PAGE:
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On June 20, 2012, astronomers working new with observational data from NASA's Lunar Reconnaissance Orbiter (LRO) spacecraft announced that water ice may make up as much as 22 percent of the surface material in Shackleton Crater at the Moon's South Pole. The spacecraft used a laser to illuminate the crater's interior and measure its albedo (natural reflectance), revealing that Schackleton is brighter than other Lunar craters, which is consistent with the presence of ice. As the crater is two miles deep and more than 12 miles wide, the small tilt of the Lunar spin axis keeps the crater's interior permanently dark and therefore extremely cold, which would allow ice to persist (NASA news release and Science News).
The third planet from the Sun, Earth, is the fifth largest with a diameter of 12,756 kilometers (7,928 miles). This rocky planet is the only one in the Solar System that is covered with liquid water (some 70 percent of the surface). It also has an unusually large satellite for its size, as Earth's Moon has about a quarter of its diameter (but only 1.23 percent of its mass).
Larger and jumbo images.
Unlike the other rocky
inner planets, more than
two-thirds of Earth's
surface is covered with
liquid water (more from
Rosetta and APOD).
Many astronomers now believe that the Earth was formed from the collision of a Mars-sized protoplanet ("Theia") with the primordial Earth. Much of the protoplanet's core merged with the Earth's own, while the lighter materials of the collision reformed as the Moon (more discussion, illustrations, and links and 2007 update). The collision probably produced many Trojan moons at the Earth-Moon triangular Lagrange points L4 and L5, which may have persisted for up to a 100 million to more than a billion years for smaller bodies (a few tens of kilometers or miles across) looking like very bright stars similar to Venus and Jupiter in Earth's night sky (Ker Than, New Scientist, May 6, 2008; Lissauer and Chambers, 2008; and separate modelling work by Matija Cuk). In addition, the gravitational interaction of the Earth with its Moon through tidal movements has been slowing the Earth's rotation by about two milliseconds per century, so that about 900 million years ago, Earth's "year" was comprised of 481 "days" that lasted only 18 hours long. While the constant tidal tug-of-war between the Moon and Earth's oceans initially made the Moon's orbit more circular, it also led the Moon to recede further from Earth with the loss of gravitational energy so that it may have moved into long episodes of resonance with Jupiter and then Venus which subsequently made its orbit around the Earth much more "eccentric" -- elongating into an ellipse (Larry O'Hanlon, Discovery News, October 12, 2007; and Matija Cuk, 2007).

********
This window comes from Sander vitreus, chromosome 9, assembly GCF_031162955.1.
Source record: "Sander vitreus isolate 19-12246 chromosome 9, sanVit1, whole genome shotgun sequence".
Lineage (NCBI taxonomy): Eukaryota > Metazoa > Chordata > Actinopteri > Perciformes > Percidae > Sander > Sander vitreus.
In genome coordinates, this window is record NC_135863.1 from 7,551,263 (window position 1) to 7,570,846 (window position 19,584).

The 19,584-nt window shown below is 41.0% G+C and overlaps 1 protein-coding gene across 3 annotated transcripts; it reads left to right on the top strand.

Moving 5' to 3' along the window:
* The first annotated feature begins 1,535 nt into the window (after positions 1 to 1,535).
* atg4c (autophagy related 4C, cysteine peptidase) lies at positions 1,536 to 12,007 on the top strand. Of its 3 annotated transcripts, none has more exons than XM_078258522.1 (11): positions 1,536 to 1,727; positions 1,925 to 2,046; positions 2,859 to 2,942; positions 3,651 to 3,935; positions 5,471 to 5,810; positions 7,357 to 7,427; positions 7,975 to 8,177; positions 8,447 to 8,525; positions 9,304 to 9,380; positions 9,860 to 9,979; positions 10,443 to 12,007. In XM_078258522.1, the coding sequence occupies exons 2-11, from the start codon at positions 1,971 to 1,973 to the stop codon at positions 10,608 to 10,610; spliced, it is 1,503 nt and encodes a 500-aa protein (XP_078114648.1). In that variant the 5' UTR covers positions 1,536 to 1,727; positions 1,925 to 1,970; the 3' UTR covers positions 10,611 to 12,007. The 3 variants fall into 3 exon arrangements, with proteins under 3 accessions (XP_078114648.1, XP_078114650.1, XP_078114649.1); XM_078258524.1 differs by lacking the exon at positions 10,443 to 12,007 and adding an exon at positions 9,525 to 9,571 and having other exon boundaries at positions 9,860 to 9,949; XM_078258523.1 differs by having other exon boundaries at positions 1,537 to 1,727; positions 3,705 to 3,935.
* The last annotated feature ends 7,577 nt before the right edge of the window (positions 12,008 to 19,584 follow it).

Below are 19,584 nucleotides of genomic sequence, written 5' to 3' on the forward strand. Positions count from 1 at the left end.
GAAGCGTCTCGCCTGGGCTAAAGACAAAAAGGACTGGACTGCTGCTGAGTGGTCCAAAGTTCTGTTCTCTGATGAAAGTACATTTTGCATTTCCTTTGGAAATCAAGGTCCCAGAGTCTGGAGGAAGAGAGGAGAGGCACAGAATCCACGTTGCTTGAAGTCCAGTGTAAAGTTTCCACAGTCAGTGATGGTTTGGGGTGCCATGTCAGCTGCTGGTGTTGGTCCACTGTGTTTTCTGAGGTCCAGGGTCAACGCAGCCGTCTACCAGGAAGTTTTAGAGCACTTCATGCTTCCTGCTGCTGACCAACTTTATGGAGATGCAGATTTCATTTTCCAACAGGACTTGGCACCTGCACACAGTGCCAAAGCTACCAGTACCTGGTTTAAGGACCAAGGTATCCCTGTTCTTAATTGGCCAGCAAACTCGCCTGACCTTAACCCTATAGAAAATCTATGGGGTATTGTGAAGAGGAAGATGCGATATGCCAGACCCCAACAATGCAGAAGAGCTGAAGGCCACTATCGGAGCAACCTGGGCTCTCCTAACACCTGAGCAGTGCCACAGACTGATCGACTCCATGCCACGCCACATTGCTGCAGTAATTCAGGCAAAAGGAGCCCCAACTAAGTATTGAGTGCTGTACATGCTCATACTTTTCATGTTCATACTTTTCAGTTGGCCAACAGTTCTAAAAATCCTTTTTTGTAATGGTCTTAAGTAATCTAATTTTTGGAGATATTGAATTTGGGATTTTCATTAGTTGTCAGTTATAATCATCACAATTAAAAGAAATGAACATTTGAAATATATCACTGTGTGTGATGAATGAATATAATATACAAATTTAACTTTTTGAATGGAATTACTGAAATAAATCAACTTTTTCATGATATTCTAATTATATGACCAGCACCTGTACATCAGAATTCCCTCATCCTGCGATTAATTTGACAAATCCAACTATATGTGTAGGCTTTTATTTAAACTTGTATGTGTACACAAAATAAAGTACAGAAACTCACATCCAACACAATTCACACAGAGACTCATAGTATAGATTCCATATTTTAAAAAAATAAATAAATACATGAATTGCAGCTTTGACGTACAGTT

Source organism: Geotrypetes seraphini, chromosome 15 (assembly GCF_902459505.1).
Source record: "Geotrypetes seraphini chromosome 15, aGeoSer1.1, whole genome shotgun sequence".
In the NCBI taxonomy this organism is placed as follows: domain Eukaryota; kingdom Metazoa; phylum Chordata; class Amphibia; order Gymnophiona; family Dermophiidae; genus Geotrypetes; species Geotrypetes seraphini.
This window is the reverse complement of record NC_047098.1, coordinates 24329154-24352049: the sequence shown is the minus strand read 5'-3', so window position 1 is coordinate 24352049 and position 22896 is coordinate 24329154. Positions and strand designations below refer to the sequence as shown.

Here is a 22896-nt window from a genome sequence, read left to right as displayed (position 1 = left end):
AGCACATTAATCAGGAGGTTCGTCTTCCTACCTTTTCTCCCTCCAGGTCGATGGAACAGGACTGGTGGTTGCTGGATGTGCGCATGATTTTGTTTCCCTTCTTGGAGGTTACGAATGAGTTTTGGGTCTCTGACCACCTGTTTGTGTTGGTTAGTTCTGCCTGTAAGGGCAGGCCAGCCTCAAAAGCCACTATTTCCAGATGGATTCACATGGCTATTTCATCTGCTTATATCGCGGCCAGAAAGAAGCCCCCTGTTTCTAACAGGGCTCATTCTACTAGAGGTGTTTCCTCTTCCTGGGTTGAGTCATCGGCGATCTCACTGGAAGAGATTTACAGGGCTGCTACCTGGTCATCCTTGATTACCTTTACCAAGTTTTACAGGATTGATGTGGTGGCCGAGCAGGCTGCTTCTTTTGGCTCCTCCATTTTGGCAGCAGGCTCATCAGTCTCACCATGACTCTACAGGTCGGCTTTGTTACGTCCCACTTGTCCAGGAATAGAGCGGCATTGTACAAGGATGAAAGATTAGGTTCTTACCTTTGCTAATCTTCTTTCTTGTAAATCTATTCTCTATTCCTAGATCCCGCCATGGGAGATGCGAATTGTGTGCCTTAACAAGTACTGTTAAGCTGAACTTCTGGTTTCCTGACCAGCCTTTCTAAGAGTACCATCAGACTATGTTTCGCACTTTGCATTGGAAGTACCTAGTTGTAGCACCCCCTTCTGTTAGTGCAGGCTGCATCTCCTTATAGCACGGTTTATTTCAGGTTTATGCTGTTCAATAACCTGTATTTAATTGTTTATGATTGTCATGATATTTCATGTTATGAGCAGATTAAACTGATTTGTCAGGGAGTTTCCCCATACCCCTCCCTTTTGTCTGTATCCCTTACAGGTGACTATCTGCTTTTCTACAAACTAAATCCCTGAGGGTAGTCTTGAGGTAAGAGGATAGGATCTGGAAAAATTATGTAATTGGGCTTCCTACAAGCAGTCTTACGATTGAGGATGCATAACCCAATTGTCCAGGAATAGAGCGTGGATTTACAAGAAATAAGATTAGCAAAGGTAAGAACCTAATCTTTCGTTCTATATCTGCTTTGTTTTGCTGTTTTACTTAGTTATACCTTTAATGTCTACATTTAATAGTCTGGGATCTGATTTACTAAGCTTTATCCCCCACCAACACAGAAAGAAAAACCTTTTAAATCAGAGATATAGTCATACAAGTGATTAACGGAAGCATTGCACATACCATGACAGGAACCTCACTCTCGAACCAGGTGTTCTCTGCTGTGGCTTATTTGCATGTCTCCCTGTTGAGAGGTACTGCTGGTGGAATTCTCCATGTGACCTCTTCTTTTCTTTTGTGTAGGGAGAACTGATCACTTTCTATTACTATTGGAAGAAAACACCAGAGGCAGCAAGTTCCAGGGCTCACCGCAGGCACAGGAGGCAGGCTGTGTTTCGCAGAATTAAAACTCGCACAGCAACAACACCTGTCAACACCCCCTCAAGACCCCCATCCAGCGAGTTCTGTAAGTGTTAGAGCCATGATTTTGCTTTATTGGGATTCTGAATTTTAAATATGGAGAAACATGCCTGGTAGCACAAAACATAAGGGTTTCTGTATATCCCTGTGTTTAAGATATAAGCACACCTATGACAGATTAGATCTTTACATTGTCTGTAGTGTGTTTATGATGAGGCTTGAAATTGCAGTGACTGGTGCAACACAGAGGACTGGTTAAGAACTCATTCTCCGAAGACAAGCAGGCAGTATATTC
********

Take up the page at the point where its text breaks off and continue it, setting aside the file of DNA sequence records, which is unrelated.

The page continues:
Due in part to its mass, Earth is the densest major planetary body in the Solar System. Based on its metal content but excluding the effects of gravitational compression, Earth would be only the second densest major planetary body in the Solar System after Mercury, as Earth's uncompressed density of 4.4 gm/cm3 is only about 83 percent of Mercury's 5.3 gm/cm3 (Murchie et al, Scientific American, March 2011). Accounting for the gravitational compression of its much greater mass on its core, however, Earth is denser than Mercury, with 1.02 times Mercury's "mean" or compressed density (5.52 versus 5.43 gm/cm3, see NASA Planetary Factsheet).